EMP: Could it happen to me?

A Los Alamos physicist debunks myths about electromagnetic pulse.

By Jill Gibson | April 2, 2024

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Summer Jones, assistant deputy administrator for Production Modernization in Defense Programs at the National Nuclear Security Administration, presented a Defense Programs Award of Excellence to Jim Cooley on March 20, 2023. Cooley was recognized for leading a team that completed several studies that characterized the impacts of EMP on critical infrastructure. Los Alamos National Laboratory

It’s a scene out of a science fiction movie: A nuclear detonation creates a burst of electromagnetic energy that wipes out communication and electronic equipment and disables the nation’s power grids. From the internet to cell phones, all systems fail. Chaos erupts as America is thrown back into the dark ages—all technology and critical infrastructure suddenly gone.

Could that actually happen? Los Alamos National Laboratory physicist Randy Bos says, “Probably not.” 

Bos is a nuclear weapons effects specialist who has researched weapons effects for decades and has provided nuclear detonation response guidance for Federal Emergency Management Agency teams. “Yes, we know a nuclear explosion will generate an electromagnetic pulse (EMP), which, depending on the circumstances, could disrupt certain electronic equipment, but the doom and gloom scenarios will not happen. That stuff belongs in Hollywood,” he says.

Bos explains that researchers first discovered that nuclear weapons generate a burst of electromagnetic energy in 1962, when a high-altitude nuclear test, called Starfish Prime, detonated above the Pacific Ocean and hundreds of streetlights in Oahu, Hawaii, more than 700 miles away, went dark.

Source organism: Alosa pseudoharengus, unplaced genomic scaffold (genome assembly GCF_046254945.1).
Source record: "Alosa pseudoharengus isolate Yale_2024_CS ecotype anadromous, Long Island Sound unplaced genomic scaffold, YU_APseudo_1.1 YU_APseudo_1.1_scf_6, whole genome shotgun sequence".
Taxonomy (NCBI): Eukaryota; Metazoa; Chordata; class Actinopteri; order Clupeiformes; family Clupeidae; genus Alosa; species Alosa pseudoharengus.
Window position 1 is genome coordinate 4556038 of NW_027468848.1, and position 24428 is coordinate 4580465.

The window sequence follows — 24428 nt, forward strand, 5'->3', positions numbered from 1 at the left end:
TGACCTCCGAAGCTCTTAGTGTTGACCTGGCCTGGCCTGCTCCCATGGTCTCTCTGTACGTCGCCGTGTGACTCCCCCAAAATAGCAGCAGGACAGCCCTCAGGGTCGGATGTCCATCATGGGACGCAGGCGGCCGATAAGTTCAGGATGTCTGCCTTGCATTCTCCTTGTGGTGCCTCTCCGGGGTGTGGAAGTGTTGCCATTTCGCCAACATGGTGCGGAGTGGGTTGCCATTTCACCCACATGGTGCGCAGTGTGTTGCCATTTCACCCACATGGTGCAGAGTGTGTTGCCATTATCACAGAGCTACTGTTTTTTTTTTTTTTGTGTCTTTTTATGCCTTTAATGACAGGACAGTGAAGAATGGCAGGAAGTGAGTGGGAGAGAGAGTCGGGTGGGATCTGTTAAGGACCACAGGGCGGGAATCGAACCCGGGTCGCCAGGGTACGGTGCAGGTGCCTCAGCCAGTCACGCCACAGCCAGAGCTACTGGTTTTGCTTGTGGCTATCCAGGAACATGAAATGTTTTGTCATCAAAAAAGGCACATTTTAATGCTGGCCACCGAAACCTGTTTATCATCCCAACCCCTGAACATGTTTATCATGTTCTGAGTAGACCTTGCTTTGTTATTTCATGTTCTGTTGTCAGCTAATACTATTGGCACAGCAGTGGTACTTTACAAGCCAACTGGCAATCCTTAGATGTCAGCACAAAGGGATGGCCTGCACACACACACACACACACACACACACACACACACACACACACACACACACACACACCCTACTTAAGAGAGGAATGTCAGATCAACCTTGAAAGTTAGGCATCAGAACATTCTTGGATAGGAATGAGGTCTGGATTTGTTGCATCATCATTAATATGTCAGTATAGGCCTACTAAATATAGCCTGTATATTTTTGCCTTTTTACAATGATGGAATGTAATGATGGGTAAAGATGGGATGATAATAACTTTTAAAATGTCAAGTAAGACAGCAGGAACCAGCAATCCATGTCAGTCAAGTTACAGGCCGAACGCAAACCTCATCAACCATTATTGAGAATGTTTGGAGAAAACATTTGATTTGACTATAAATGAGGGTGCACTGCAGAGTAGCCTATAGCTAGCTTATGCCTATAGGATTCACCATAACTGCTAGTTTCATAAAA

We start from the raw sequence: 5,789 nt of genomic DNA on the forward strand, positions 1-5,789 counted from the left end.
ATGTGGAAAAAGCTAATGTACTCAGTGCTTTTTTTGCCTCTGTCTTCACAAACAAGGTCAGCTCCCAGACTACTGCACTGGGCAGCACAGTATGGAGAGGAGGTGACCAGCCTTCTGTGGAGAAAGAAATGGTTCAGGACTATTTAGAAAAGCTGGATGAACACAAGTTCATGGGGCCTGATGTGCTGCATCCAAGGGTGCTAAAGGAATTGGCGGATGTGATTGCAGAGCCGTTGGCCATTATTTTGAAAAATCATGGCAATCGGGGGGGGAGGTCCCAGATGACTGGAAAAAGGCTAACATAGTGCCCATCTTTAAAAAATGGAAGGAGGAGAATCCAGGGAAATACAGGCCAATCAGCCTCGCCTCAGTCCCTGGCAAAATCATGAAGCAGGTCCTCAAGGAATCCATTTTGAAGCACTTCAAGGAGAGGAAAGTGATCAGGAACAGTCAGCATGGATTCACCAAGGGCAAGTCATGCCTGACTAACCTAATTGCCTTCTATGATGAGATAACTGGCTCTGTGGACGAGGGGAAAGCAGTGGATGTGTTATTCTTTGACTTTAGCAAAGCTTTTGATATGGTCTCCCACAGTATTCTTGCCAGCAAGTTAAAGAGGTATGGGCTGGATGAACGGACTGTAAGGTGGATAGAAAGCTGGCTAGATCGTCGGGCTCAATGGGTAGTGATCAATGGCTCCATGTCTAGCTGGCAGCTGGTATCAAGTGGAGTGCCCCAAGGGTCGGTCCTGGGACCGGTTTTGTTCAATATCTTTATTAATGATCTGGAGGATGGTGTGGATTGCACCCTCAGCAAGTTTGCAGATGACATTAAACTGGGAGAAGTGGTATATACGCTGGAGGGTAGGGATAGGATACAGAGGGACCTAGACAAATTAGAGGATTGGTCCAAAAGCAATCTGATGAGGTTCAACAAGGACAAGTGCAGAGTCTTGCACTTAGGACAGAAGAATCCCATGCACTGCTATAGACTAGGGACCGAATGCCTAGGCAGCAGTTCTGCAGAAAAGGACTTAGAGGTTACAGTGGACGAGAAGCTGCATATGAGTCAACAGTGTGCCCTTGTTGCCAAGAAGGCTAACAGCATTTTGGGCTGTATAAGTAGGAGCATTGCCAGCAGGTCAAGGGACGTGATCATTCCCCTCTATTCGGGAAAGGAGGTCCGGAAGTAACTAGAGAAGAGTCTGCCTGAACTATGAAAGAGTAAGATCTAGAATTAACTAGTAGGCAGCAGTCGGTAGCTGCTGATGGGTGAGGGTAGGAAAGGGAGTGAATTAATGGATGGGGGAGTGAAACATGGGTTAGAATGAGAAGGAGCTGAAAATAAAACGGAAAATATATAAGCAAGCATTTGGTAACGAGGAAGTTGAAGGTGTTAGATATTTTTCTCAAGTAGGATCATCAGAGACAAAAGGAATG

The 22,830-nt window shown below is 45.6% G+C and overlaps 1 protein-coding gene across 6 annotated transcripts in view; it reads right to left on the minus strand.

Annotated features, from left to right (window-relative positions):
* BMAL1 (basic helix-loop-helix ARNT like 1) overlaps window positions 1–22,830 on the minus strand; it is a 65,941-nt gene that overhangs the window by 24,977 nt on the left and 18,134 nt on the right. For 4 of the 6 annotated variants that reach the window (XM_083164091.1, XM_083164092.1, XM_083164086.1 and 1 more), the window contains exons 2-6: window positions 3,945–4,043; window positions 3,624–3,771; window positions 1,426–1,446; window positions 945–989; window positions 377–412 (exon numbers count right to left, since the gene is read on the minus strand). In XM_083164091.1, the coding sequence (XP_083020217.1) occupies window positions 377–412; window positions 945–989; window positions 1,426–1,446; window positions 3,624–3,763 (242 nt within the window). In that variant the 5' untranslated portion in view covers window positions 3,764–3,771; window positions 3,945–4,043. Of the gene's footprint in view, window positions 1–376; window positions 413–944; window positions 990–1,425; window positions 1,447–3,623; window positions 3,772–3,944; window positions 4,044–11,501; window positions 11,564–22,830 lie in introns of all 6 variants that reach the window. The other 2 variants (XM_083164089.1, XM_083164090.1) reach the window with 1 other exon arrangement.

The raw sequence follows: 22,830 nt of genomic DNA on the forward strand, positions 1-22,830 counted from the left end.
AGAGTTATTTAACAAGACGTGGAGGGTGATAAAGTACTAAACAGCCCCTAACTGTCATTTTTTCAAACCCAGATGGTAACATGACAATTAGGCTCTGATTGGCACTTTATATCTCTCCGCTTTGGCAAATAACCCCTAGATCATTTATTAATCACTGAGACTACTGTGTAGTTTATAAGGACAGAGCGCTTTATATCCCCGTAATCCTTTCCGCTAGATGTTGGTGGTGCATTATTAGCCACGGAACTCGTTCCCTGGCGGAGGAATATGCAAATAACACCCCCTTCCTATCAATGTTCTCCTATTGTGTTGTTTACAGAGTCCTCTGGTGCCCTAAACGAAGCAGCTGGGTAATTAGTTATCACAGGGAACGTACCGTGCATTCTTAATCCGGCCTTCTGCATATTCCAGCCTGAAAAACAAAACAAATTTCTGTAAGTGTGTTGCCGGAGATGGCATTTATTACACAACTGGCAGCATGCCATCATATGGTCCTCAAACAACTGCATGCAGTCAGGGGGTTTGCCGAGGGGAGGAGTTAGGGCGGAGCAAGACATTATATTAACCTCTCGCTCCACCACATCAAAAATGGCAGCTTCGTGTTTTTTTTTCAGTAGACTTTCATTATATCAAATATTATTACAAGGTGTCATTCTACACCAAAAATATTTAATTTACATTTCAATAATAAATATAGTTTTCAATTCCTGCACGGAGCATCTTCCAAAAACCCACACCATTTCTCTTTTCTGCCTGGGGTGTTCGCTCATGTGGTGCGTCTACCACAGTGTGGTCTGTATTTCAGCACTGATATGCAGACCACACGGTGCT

Nuclear explosions generate gamma rays that can react with air molecules, causing a powerful wave of electromagnetic energy—electric and magnetic fields traveling at the speed of light. Because of the way high-altitude denotations interact with the atmosphere and the Earth’s magnetic field, high-altitude EMPs can be especially destructive, having the potential for far-reaching effects on electrical and electronic systems. Bos notes that during nuclear detonations near or on the Earth’s surface, areas that would experience significant EMP effects would also be severely impacted by air blast, thermal radiation, and fire. “When you’re at ground zero of a near-surface detonation, EMP isn’t going to be the biggest concern.”

EMPs pose no threat to people, but they can cause dramatic voltage surges that may impact everything from car engines to cell phone transmitters.  Bos says the key word here is “may.” The crippling devastation EMPs produce in the movies are highly unlikely, according to Bos.

“In general, the EMP must occur at the right place and the right orientation to have a significant impact,” Bos says. “There are multiple factors that must coincide.” 

Bos notes that the U.S. national laboratories and other government agencies are working with industry experts to study and develop systems that can withstand all types of electromagnetic disturbances. A 2019 executive order prioritized research and development to address the potential danger of an EMP. Los Alamos scientists are supporting that order through projects that calculate EMP effects and electrical power grid performance.

Bos says scientists have digitized and analyzed EMP data from historical testing and EMP emulators—devices that mimic the output of an EMP. They’ve also used computer simulations to examine EMP impacts. Multiple government studies have examined the EMP threat, and private companies have researched how an EMP will affect telecommunications and power grids.

The risks of EMPs are similar to those of geomagnetic storms—naturally occurring disturbances in the space around the Earth controlled by the planet’s magnetic field. “The power industry has done a great deal of work to protect the nation’s electric grid from power surges and potential outages caused by geomagnetic storms,” says Bos, pointing out those measures also mitigate against a nuclear explosion–generated EMP. 

“These technological advances and hardening measures help protect electrical production facilities, transformers, and power distribution lines,” Bos says. “There was a period of time in the development of electronics, the power grid, and communications technology when the EMP threat would have been greater, but now most of the equipment will not be affected. Some unlucky people may end up with fried electronics, but most of us, at the worst, will just have to reboot our computer or cell phone.” ★